Fast forward four or five decades: I am in trouble. My late mom, Cecelia, her ashes in her urn – a blue biscotti jar I bought at the old Building 19 – has been rolling around in the trunk of my car for two months. I do not have the heart to stick her in storage – nor do (did) I think to reach out to anyone for advice about the matter.
Until one day. I had been on the road, delivering the new issue of CECELIA, when, with all the new newspapers in the trunk, all the riding on all our bumpy Worcester roads …the lid came off mom’s urn and her ashes – dark, granular, heavy – spilled out onto CECELIA the newspaper! And in my car trunk! THIS FREAKED ME OUT. I was repelled by the sight, devastated by the situation my late mom was in …I was showing no respect for the dead who must lie in peace – not all over Worcester County.
I did what any Catholic who had not been to church in 40 years did: drove to the Chancery, the primo headquarters of the Catholic Diocese in Worcester, circled the big Elm Street parking lot and when a fat little priest came out the door, cheerful, ruddy-complexioned ran to him with my mother in her urn and said: “FATHER! PLEASE HELP ME! THIS IS MY MOM. I CAN’T HAVE HER IN MY TRUNK! PLEASE GIVE THIS TO FATHER REIDY. HE AND SHE WERE FRIENDS. Maybe he can hold her until I get settled …on a book shelf …
The fat little priest looked down at the blue biscotti jar I had shoved into his arms and reading my business card I had tucked into its lid, said: “Cecelia.” Then he smiled at me. Yes, he said, he’d deliver Ma to Father Reidy, an important vicar …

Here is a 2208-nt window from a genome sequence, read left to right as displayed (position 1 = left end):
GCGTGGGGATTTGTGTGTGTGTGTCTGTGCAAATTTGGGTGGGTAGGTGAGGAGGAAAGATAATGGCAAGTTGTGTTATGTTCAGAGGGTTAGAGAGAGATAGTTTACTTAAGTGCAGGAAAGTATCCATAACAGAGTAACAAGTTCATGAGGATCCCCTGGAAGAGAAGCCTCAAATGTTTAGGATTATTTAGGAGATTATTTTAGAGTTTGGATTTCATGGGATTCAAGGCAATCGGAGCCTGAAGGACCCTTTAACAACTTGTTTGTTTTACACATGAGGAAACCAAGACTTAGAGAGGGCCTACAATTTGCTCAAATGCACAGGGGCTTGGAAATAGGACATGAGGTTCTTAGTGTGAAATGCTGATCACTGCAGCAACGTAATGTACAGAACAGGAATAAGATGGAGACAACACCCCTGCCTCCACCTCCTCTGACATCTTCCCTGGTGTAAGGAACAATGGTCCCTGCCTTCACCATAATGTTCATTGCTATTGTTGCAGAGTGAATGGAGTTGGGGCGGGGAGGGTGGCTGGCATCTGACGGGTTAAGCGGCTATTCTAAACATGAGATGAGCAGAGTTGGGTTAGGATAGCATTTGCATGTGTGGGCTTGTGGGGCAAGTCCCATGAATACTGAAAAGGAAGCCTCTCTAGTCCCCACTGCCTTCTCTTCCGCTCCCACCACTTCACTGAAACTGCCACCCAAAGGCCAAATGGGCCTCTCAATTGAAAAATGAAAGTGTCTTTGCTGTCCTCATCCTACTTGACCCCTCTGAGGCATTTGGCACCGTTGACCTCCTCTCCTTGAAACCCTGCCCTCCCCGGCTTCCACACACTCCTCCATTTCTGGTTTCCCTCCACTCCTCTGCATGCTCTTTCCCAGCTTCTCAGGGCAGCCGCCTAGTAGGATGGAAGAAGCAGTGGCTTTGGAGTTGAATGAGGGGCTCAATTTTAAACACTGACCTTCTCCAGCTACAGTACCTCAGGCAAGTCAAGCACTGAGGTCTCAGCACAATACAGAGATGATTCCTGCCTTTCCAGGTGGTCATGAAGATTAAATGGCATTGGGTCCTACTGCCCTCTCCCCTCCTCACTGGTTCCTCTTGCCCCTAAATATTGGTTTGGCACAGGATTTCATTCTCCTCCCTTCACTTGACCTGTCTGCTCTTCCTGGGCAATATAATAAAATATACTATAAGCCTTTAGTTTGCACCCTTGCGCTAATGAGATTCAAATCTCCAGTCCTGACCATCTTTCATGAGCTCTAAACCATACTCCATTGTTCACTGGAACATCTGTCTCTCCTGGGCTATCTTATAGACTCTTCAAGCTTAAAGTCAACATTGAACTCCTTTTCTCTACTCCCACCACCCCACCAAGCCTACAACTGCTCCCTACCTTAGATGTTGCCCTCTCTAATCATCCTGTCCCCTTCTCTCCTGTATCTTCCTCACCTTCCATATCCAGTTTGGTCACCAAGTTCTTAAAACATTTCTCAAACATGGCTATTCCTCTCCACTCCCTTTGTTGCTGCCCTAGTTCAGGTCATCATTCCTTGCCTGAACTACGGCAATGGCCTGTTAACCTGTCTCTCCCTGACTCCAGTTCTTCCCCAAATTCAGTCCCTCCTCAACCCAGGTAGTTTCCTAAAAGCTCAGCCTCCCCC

“Thank you, Father!” I said and drove away, flustered but grateful.
The next day I got a phone call from Father Reidy. He left me two voice-mails. He sounded stern and …adamant even though he’s slightly built and has a quiet, gentle voice. … “Rosalie, it’s Father Reidy. Please call me.”
I did not. I was afraid to. I knew I had done something…unconventional and desperate. Father Reidy called the next day:”Rosalie, it’s Father Reidy. PLEASE CALL ME.”
As Catholic…I knew the Catholic church …how stern and unforgiving priests could be. How annoyed the nuns could get if you answered the question wrong during CCD class on Monday nights. That’s why I left the church. Yiu were never good enough. I knew I had to call the Padre. I knew he’d make me feel bad. Guilt-ridden!!! But I steeled myself against all the mean things I thought Father Reidy would say to me and called him about a week later:
Hi, Father, it’s Rose. …
To make a long story short: Father Reidy was so nice! Didn’t scold. Understood. And honored my late mother: Ma is being interred with DADDY!!! at St. John’s Cemetery on Cambridge Street. She’ll be given, with me there, a proper Catholic burial. She will rest peacefully – for the first time ever – next to Daddy in a beautiful, tree-filled space, green and lush…a little urban forest dotted with gravestones. Nature. Flowers. A place where my sisters can visit her. A place where I can plant pretty pink flowers.
I don’t know exactly where in St . John’s Daddy is buried. I brought a huge Jesus statue for his grave two years ago – but couldn’t find him. So I dumped the statue at some old Irish guy’s tomb…and wrote about my illusive father. Again.
But Father Reidy said he’d help me find the grave site…and I could plant flowers and have a place to visit both my parents.
Ma and Daddy, together! TOGETHERNESS.
How strange …